Washington Green Historic District
The Washington Green Historic District was listed on the National Register of Historic Places in 1995. Portions of the content on this web page were adapted from a copy of the original nomination document. [†] Adaptation copyright © 2010, The Gombach Group.
The Washington Green Historic District consists of a group of 18th-, 19th-, and 20th-century buildings on and near the Green in the Town of Washington, Connecticut, including the Gunnery School, which abuts the Green. Most of the buildings are made of wood, painted white, giving the district an overall Colonial/Colonial Revival visual effect. At the turn of the 20th century, several stone country homes, a stone Gothic Revival church, and stone Colonial Revival library were built, as well as Shingle style houses. The Gunnery School and the Gunn Memorial Library have added construction in modern architecture.
The topography of the Washington Green section of the town is hilly. The Green enjoys an elevated position, with grade sloping up as roads approach the Green. The dominant building on the Green is the First Congregational Church Meetinghouse, 1801, a 47'x 111' Federal clapboarded edifice with Greek Revival rear entrances and a full-width one-story Colonial Revival front porch, which is supported by Ionic columns. On the interior the sanctuary is 37' to the peak, while the 16'-square tower rises over a Palladian window to a crowning arcaded belfry. The church faces south toward the two-acre Green and its H-shaped parish house, known as the Judea Parish House because of the original name of the ecclesiastical society. Several houses face north toward the Green and the church. In this row a ca.1770 one-story frame central chimney five-bay cottage, with additions, is one of the oldest houses in the Washington Green Historic District.
The 1774 five-bay central-chimney building, known as the Red House although it is now painted white, is well-documented. Able Mott was the builder. The front yard was dug out in the 1920s to give the present appearance of high stone foundations. The basement has a large fireplace; the first floor is decorated with original paneling and original tempera frescoes of eagles, deer, and vines. Rear dormers are also original.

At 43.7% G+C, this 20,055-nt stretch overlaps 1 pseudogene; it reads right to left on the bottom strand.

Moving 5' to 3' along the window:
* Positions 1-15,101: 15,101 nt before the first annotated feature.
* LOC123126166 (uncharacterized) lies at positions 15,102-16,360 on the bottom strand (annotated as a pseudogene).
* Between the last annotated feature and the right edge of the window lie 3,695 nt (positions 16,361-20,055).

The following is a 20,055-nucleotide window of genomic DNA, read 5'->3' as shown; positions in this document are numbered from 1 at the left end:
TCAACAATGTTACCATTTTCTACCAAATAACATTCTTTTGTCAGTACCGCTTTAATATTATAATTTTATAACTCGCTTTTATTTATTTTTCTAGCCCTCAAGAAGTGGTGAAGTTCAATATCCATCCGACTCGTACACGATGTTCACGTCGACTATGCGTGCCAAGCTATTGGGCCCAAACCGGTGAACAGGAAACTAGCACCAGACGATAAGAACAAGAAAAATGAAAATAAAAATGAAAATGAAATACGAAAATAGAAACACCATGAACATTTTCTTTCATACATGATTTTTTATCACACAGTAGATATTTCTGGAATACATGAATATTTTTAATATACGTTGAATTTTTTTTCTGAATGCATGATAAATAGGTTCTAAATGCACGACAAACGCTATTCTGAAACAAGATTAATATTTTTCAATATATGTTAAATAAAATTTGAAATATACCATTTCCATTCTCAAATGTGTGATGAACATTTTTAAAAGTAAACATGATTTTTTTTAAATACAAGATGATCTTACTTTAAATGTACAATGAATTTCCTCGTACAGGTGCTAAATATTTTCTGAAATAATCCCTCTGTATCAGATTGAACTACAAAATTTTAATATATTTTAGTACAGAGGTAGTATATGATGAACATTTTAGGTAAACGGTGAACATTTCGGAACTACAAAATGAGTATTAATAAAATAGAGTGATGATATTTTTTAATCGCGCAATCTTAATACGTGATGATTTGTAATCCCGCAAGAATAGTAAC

The ca.1770 cottage for many years was the residence of the headmaster of the Gunnery School, whose expansive grounds extend south, southeast, and southwest of the Green. An important component in the school complex on the west side of Green Hill Road is the Knoll, which was formerly the estate of Alfred S. Bourne, president of the Singer Sewing Machine Company. The house was built in 1889 for Edward Van Ingen in the Shingle style at about the turn of the century. When he bought it, ca.1920, Bourne enlarged the building and reclad it in the Tudor Revival stone and stucco half-timbering which it features today. The house has dormers in its slate roof and tall brick and stone chimneys, all of which present a commanding presence on the garden front. The Knoll's carriage house, with contemporary addition, is the school's dining hall, while its tall thick ashlar perimeter stone walls run for hundreds of feet in several directions, in one place making an exterior wall for the estate's Gate House. The school built several buildings in the 1920s in stucco using the Colonial Revival style with hipped roofs and lanterns, of which the library is typical.